2 Feature/Episode commentaries by Sam Weisman, David Spade, Fred Wolf
Packaging: Amaray
Picture Disc
1 Disc
1-Sided disc(s)
Layers: dual

Extra Extras:
  1. Music video
  2. Outtakes
Extras Review: Paramount has included a decent amount of extras on this release, most of which are just typical unnecessary fluff, while a couple are actually really, really entertaining.

Leading things off is a pair of lukewarm full-length scene-specific commentaries, the first from director Sam Weisman and the second from David Spade and screenwriter Fred Wolf. Weisman's track is rather dry, and he talks primarily about location and production info; it's not the most riveting commentary I've ever heard, and is plagued by a number of silent spots. The Spade and Wolf track has more outright laughs, as the duo play well off of each other, delivering plenty of sarcastic comments amidst an occasional salient point. Of the two, I'd recommend the Spade/Wolf commentary, just for comedic purposes.

A trio of behind-the-scenes segments don't offer any deep insight, and start off with Reel Comedy: Dickie Roberts (17m:30s), a Comedy Central promotional show that presents a tongue-in-cheek look at the film and the various former child stars that appeared in it, wedged between a few clips. Spade and co-star Craig Bierko host the segment, and dish out some funny comments in between things like fictitious screen tests by Todd Bridges (for 48 Hours), Barry Williams (for What Women Want) and Adam Rich (for Crocodile Dundee). The True Hollywood Story (16m:01s) is a more of traditional making-of piece, with happy talk from Sam Weisman, Spade, Wolf, and most of the cast, along with plenty of clips to fill in the gaps. Likewise with Pencil Dickie: Writing the Story (11m:50s), which pairs Spade and Wolf together again to talk about the story origins and their working relationship since the Black Sheep and SNL days.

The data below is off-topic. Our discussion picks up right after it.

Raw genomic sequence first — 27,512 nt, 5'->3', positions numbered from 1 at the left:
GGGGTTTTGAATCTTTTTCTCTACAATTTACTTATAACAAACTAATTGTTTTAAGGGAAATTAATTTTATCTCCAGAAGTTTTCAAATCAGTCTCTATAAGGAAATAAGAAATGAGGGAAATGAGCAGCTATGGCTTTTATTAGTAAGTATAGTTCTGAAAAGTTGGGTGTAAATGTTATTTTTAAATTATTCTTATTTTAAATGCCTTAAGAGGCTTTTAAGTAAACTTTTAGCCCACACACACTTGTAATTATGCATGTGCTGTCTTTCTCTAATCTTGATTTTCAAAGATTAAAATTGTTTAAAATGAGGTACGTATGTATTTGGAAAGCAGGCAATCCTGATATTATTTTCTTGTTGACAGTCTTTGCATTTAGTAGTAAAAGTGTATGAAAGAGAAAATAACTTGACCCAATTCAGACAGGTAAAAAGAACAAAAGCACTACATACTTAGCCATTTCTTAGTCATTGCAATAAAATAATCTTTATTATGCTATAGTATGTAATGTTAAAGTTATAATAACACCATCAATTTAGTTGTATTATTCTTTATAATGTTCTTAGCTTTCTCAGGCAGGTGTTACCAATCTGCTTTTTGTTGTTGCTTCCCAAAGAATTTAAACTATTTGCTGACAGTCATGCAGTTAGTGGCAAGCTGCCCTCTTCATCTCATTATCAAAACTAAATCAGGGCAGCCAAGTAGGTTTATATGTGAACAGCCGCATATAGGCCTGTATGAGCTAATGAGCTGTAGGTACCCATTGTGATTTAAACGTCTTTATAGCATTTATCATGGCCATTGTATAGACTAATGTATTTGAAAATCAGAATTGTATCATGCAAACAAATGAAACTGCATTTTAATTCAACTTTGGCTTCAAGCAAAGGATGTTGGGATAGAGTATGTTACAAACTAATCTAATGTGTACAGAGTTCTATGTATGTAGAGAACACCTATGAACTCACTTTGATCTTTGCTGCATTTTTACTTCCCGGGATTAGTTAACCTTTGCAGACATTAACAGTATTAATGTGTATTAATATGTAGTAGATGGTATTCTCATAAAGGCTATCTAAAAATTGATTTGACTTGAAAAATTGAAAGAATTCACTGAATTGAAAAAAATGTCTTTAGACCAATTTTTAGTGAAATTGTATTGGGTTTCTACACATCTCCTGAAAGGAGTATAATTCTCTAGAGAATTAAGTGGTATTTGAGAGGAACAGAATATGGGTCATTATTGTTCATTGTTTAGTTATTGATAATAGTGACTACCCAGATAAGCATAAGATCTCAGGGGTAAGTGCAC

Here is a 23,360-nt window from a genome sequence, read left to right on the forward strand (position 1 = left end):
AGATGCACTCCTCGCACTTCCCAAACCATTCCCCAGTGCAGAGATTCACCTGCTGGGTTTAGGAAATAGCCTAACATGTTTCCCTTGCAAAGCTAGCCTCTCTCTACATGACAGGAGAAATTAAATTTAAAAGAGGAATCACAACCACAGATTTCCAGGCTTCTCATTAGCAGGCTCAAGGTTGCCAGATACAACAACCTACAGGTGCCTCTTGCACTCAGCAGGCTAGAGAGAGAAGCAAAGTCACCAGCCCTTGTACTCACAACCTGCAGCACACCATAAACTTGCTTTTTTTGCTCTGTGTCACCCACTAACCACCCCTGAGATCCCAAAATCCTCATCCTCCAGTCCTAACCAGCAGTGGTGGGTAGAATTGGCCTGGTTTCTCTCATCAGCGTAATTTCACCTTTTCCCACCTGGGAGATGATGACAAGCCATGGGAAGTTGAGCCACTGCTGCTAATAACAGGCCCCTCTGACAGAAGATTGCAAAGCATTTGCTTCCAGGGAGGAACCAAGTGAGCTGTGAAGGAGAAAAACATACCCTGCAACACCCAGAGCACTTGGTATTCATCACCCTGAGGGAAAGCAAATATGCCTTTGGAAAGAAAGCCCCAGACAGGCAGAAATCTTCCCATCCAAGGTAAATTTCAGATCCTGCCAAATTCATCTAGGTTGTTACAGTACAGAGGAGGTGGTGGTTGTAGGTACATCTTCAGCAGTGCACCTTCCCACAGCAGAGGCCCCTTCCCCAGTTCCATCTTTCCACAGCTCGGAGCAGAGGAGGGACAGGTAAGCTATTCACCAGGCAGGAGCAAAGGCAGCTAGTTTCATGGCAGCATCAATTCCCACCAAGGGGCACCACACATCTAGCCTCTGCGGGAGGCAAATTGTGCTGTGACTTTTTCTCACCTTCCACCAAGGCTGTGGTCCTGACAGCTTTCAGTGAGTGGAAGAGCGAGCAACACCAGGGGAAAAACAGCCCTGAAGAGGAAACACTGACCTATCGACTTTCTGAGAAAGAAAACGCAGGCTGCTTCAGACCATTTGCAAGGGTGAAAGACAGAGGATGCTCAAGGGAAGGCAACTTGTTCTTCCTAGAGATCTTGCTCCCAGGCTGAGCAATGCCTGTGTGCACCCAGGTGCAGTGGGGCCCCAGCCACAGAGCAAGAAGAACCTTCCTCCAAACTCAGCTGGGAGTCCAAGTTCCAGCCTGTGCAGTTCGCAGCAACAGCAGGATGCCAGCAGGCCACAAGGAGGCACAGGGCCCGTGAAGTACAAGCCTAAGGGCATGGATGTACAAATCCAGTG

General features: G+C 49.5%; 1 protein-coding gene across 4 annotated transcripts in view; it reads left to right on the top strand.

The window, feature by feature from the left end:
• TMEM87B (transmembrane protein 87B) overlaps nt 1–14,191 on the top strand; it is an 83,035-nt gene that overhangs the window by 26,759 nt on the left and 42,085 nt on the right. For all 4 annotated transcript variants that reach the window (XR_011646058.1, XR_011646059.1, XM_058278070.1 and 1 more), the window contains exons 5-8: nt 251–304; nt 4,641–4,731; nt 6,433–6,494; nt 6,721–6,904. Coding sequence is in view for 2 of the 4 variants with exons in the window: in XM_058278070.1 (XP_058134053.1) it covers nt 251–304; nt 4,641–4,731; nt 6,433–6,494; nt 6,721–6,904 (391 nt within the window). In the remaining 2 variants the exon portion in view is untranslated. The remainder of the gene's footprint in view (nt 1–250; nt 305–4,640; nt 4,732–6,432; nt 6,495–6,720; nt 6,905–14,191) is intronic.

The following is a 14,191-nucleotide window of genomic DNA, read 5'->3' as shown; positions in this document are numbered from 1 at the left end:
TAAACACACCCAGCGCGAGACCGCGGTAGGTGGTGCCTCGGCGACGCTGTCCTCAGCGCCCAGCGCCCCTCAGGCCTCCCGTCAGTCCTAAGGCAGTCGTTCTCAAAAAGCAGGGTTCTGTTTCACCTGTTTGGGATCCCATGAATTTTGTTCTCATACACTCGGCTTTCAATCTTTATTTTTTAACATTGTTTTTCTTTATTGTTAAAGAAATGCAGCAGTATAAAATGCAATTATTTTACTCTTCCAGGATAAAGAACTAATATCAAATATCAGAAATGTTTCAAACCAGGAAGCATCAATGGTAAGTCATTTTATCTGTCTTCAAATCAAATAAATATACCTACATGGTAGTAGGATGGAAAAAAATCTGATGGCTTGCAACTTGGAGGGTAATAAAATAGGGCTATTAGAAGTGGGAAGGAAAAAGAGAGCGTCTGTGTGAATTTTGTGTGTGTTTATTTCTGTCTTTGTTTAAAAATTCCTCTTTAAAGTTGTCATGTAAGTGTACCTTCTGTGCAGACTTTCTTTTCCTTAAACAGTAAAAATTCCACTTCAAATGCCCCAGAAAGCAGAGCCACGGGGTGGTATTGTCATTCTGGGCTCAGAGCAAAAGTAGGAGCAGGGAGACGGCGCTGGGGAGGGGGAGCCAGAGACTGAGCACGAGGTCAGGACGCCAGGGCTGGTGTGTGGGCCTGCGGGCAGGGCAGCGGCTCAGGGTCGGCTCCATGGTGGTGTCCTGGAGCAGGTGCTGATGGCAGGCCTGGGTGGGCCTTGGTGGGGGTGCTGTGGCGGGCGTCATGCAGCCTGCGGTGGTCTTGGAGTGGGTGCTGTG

There are also nine Deleted Scenes (07m:05s), all of which run under a minute each. Nothing particularly memorable except for a couple of funny Jon Lovitz moments. Similarly, an easily discovered set of hidden Outtakes (:55s) should satisfy those of you who like to see actors flub lines.

The best part of the supplementals is easily the Child Stars on Your Television extended music video (06m:36s), which is a longer version of the piece that plays during the film's closing credits. This We Are the World-like song is a great bit of comedy that brings together something like 25 former child stars (as well as TV moms Marion Ross and Florence Henderson) singing about how tough life has become, and it is really a wonderfully done bit of comedy, worth the time just for Maureen (Marcia Brady) McCormick's verse. There is also a Behind Child Stars On Your Television (06m:59s) that covers the making of the music video, and features comments from the participants. Funny stuff, and if these two were the only extras on the disc it would have been more than enough.

In addition to a handful of trailers, the disc is cut into 18 chapters, and features optional English subtitles.

Extras Grade: B+


Final Comments

I know this is a dumb little lightweight comedy, but it made me laugh out loud more than a few times, and I always fall for the sarcastically smarmy wise ass character David Spade does so well. This is essentially a retooled Billy Madison buffered with wall-to-wall real-life former child stars poking fun at themselves.